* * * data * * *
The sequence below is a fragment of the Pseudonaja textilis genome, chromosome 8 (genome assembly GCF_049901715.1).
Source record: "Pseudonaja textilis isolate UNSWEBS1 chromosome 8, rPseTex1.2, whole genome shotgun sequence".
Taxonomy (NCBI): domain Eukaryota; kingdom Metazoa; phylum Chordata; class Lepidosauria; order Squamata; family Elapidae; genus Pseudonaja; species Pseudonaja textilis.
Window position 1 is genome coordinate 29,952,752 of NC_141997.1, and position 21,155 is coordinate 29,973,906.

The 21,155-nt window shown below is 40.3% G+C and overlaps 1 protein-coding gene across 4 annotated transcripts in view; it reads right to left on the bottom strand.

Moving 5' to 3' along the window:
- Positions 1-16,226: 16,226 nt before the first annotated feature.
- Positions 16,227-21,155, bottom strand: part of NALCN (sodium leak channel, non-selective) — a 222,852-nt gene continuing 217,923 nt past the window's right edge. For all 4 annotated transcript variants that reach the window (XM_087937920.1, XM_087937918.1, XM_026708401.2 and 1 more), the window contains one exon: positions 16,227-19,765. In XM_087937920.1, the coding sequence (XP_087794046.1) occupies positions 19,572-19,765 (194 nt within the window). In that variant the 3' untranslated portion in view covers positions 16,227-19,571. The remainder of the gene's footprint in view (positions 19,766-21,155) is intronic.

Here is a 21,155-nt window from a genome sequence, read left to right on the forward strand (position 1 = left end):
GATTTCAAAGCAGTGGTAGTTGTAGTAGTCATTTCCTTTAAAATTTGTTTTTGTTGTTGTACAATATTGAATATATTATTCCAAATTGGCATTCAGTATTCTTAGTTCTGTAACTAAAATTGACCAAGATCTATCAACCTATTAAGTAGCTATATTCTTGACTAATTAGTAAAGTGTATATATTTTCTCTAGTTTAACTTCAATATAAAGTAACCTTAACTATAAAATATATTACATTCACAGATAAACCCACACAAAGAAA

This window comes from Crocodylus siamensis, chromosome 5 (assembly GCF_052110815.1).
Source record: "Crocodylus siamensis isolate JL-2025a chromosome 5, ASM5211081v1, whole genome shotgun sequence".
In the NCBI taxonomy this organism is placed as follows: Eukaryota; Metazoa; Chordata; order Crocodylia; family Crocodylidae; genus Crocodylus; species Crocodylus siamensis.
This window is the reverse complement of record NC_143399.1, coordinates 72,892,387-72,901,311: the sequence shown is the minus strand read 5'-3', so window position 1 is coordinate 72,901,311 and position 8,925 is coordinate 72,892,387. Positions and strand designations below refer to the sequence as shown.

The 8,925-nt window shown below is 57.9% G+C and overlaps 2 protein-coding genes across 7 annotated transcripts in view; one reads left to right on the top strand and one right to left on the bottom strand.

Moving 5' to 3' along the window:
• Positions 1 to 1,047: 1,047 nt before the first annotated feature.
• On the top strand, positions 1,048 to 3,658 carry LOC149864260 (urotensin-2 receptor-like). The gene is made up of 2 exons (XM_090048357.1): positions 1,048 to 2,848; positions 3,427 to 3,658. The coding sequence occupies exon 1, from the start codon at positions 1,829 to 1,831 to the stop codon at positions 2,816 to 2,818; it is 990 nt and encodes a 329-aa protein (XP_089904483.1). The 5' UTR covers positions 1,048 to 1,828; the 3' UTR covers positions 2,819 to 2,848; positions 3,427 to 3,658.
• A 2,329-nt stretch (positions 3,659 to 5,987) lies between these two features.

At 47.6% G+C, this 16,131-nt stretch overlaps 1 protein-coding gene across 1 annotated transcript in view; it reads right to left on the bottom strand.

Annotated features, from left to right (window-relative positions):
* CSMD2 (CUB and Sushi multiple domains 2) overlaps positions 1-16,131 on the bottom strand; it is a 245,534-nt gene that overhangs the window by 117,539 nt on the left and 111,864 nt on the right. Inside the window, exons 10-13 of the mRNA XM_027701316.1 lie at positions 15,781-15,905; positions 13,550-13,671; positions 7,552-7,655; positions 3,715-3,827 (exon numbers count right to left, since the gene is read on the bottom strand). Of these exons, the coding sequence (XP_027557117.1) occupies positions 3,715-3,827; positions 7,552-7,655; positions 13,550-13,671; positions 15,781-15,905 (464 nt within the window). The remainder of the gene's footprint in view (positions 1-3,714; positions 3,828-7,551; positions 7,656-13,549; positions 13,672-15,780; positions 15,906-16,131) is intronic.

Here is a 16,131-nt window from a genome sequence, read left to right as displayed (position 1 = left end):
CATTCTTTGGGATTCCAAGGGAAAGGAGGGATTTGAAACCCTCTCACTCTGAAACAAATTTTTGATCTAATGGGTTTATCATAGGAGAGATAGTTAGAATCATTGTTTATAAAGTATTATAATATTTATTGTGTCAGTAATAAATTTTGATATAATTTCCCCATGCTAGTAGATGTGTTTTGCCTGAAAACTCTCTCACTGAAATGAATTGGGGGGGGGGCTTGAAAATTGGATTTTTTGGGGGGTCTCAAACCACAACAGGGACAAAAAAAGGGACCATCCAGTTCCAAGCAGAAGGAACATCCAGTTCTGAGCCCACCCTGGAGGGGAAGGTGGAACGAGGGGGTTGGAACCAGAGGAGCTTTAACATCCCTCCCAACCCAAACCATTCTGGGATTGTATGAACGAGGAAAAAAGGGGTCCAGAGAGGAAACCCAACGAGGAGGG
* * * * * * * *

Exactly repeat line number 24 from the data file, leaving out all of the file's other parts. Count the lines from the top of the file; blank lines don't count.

CATTCTTTGGGATTCCAAGGGAAAGGAGGGATTTGAAACCCTCTCACTCTGAAACAAATTTTTGATCTAATGGGTTTATCATAGGAGAGATAGTTAGAATCATTGTTTATAAAGTATTATAATATTTATTGTGTCAGTAATAAATTTTGATATAATTTCCCCATGCTAGTAGATGTGTTTTGCCTGAAAACTCTCTCACTGAAATGAATTGGGGGGGGGGCTTGAAAATTGGATTTTTTGGGGGGTCTCAAACCACAACAGGGACAAAAAAAGGGACCATCCAGTTCCAAGCAGAAGGAACATCCAGTTCTGAGCCCACCCTGGAGGGGAAGGTGGAACGAGGGGGTTGGAACCAGAGGAGCTTTAACATCCCTCCCAACCCAAACCATTCTGGGATTGTATGAACGAGGAAAAAAGGGGTCCAGAGAGGAAACCCAACGAGGAGGG